of 26 essays, that give the underlying history generally traced back to
colonialism & the cold war imperialism of the US & the USSR of most of
the current conflicts around the world. There are essays on Afghanistan,
Iraq, Iran, North Korea, Cuba, Saudi Arabia, Pakistan, Northern Ireland,
Central Africa & the Balkans. A section centred on Aust looks mainly at our
dealings with Indonesia & East Timor, but also looks at our whole history of
going to war. AIDS, the UN & other global institutions like the IMF are also
'unpacked' & elucidated. This is a book for beginners, for people who
haven't really understood what was going on in the world in the different
trouble spots & who want to catch up on their former ignorance. Now I have
to confess that I've vested interest in this book: I was the editor (for a
small independent press) who worked with the author on developing it. I did
this b/c I saw his work in an earlier form & realised he's quite brilliant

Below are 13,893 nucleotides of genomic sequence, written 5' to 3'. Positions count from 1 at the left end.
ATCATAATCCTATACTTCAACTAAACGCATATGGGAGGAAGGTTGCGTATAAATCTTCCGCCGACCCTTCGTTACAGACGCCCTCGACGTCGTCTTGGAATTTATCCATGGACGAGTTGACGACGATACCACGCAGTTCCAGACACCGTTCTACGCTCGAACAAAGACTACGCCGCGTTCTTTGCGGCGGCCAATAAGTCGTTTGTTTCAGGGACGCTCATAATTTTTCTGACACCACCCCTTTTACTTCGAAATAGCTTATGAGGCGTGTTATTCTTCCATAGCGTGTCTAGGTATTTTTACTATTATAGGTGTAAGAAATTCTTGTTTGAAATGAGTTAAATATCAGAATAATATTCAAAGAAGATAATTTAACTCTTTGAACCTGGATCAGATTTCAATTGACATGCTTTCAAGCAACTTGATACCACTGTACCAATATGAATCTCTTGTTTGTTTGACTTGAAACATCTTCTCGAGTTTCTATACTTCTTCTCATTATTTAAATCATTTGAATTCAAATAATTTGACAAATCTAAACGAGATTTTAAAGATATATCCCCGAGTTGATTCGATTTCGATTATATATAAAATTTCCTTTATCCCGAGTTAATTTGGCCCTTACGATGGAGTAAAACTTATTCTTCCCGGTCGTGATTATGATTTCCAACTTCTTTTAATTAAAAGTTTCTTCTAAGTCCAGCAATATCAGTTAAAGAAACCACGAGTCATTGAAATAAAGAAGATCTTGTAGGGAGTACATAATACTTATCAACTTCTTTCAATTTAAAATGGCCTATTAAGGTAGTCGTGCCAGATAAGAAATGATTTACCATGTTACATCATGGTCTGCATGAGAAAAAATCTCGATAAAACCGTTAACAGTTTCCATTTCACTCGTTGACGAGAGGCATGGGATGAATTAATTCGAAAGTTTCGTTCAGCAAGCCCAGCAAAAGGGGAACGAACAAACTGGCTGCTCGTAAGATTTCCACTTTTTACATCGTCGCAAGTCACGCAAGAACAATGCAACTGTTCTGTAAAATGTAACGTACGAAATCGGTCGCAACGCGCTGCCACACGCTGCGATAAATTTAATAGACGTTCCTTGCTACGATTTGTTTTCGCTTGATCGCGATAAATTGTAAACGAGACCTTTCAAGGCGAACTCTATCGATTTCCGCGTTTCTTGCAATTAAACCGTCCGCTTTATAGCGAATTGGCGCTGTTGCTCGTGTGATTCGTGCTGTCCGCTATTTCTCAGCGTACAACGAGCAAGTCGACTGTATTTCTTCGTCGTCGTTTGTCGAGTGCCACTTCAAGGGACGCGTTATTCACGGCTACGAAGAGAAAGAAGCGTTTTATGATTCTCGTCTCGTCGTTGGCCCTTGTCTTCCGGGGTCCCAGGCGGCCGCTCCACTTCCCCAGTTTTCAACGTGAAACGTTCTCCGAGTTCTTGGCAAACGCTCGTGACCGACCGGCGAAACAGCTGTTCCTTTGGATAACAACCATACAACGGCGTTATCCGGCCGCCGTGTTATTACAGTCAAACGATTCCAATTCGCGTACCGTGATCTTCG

at explaining things that I had until then found incredibly difficult to get
my brain around. I was excited & wanted him to explain other tricky things,
like Kosovo & in the end this book was the result. It's, as I wrote in all
sincerity for the back-cover blurb, 'less flippant than Michael Moore, more
compact than Pilger & easier to read than Chomsky S'Simon Adams, All the
Troubles: Terrorism, War and the World After 9/11, Fremantle Arts Centre
Press, 1994.
Both articles by Janet Blagg

Join them on the steps of

If You Like What You Have Read, Photocopy This Publication and Leave It In
Doctors, Dentists,
Vets Waiting Rooms and In Railway Stations, Bus Stops, Libraries and
Restaurants Etc.
The articles in the Anarchist Age Weekly Review reflect the personal
opinions of the authors, they do not necessarily reflect the opinions of the
publishers, the Libertarian Workers for a Self-Managed Society/Anarchist
Media Institute.
All material in the Anarchist Age Weekly Review can be used by anarchists,
anarchist collectives and non-profit organisations as long as the source of
the material is mentioned in the article. The Anarchist Age Weekly Review
reserves all rights as far as commercial publications are concerned.


****** The A-Infos News Service ******
News about and of interest to anarchists
INFO: http://ainfos.ca/org http://ainfos.ca/org/faq.html
HELP: a-infos-org@ainfos.ca
SUBSCRIPTION: send mail to lists@ainfos.ca with command in
body of mail "subscribe (or unsubscribe) listname your@address".

Options for all lists at http://www.ainfos.ca/options.html

A-Infos Information Center